Make no mistake. The confidence comes from internalising the strenuous routine as a part of his persona. Think about it. What do 100 metres really mean? Nothing. It is just a length of space – we walk that much to run errands, thieves escape that distance, cops chase, and many people even rush after buses. But for the athlete it is like blinking so fast that you don’t miss anything. If this is turning logic on its head, then that is precisely the idea. You have to cover space, time and competition. And in doing so, you have to conquer your limitations.

As Bolt said, “My start is not perfect, but it's good, and I've got power. I've got a lot of things working for me, so I think if I get my start right it's going to be hard to beat me. It's all about putting the perfect race together.”

Starts are rarely perfect; it is the hesitation that acts as a prompter and pushes one leg ahead of the other.

Bolt is not from a wealthy background. He had to sweat it out. Is that what is the driving force – the naturalisation of stretching the limits of one’s circumstantial limitations? Now Puma is claiming him. He ran with minimal fuss.

It reminds me of the athletes I used to see at the Mahalakshmi Race Course grounds here, practising barefoot. That is how P.T.Usha ran in her village to reach where she did.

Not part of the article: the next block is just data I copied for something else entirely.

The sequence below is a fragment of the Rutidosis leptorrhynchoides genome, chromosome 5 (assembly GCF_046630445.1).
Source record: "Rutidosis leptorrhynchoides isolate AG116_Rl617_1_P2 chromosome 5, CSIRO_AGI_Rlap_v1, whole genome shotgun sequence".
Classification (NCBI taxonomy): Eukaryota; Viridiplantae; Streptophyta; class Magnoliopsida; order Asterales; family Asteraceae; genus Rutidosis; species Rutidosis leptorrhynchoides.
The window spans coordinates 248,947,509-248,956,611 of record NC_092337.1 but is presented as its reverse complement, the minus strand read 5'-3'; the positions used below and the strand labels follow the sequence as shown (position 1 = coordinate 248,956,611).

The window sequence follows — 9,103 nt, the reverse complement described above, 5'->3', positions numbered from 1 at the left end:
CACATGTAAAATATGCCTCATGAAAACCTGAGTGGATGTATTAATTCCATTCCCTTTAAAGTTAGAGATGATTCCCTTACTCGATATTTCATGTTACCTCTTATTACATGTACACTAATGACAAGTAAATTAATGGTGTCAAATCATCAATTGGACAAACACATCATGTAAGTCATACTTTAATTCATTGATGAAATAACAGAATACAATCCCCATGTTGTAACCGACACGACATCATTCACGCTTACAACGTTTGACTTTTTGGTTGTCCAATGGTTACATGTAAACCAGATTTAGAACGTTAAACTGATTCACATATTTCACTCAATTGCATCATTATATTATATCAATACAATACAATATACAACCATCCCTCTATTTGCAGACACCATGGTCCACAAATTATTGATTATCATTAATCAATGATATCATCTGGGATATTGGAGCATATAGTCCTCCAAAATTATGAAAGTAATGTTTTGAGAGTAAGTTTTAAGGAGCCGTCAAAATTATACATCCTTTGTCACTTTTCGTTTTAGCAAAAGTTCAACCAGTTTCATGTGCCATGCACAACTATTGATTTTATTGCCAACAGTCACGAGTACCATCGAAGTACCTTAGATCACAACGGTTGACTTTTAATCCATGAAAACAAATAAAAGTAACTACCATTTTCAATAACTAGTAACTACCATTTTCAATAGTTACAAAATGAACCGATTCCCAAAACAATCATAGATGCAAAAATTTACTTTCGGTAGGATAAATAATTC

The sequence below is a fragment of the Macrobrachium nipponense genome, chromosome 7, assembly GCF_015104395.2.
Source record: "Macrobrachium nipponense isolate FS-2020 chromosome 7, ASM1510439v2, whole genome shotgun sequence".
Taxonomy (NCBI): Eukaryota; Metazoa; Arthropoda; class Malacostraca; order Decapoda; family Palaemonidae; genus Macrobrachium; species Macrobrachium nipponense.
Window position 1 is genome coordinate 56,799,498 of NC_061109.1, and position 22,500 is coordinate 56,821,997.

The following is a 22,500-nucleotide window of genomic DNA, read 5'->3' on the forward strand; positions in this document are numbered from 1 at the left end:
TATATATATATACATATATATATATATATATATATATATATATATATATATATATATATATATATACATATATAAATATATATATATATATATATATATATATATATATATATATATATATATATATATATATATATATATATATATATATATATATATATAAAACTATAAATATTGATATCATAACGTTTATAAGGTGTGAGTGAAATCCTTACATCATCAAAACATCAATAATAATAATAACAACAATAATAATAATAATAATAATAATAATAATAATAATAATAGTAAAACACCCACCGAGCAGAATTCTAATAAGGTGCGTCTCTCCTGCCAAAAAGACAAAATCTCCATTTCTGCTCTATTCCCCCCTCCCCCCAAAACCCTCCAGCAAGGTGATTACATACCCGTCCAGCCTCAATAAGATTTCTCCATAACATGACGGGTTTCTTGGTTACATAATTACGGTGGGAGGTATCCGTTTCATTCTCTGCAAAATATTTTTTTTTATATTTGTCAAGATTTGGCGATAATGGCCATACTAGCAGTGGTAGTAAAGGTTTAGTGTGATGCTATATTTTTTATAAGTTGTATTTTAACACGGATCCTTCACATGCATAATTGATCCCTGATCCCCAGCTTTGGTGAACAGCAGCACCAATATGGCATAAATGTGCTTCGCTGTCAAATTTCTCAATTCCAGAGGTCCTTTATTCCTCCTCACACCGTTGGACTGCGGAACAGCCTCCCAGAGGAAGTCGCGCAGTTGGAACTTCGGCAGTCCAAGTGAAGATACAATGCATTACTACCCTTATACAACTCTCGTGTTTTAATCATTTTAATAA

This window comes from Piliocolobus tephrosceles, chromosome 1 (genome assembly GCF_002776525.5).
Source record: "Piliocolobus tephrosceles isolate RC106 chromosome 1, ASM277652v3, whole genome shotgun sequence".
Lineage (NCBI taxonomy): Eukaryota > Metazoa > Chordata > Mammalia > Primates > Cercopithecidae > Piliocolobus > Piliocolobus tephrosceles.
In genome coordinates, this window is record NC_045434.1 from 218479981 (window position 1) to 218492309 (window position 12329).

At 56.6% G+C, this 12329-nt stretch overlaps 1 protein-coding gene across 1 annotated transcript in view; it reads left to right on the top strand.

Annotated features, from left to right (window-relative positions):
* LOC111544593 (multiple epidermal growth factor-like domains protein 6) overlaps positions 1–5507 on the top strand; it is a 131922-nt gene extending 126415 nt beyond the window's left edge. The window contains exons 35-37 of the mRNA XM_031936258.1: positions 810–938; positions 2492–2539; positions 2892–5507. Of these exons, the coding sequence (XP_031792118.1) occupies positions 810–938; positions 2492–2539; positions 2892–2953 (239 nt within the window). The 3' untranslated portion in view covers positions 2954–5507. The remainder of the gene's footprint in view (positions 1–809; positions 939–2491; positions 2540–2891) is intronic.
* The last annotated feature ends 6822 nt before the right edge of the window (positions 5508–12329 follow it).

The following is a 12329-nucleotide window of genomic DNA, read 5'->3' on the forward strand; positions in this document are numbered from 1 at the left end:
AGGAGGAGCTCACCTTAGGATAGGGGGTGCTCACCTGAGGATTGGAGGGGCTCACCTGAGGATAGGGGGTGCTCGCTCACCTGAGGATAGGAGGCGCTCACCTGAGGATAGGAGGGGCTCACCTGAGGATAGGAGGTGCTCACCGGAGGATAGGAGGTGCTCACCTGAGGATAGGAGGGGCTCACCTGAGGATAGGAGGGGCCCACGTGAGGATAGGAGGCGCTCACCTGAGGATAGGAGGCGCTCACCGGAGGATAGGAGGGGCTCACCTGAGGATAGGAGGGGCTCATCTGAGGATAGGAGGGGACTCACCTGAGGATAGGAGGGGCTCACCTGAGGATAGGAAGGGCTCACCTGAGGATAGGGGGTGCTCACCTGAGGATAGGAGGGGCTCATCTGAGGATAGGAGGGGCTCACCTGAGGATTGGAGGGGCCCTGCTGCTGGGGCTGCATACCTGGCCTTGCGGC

We in India continue to pamper our cricketers and tennis stars. We lost out on hockey due to such callousness. Our athletes still win medals despite not being treated as the heroes they are. We hear stories about how they are dumped in hostel rooms, have to travel in less than perfect conditions for their meets. For a few days they are heralded by the media. I will never forget how India Today did a makeover on P.T. Usha for a feature story to make her look glamorous. And this was a news magazine. I wonder why none of these sportspersons sought to move out of the country and find sponsors. I wonder what stopped them. Or did no one care to invite them?

A Jamaican minister might exult, “We are the sprint factory of the world”, but individual achievement, even if it represents a nation, is not an assembly-line product. It arises out of a person’s circumstances and desperation to reach the finishing line.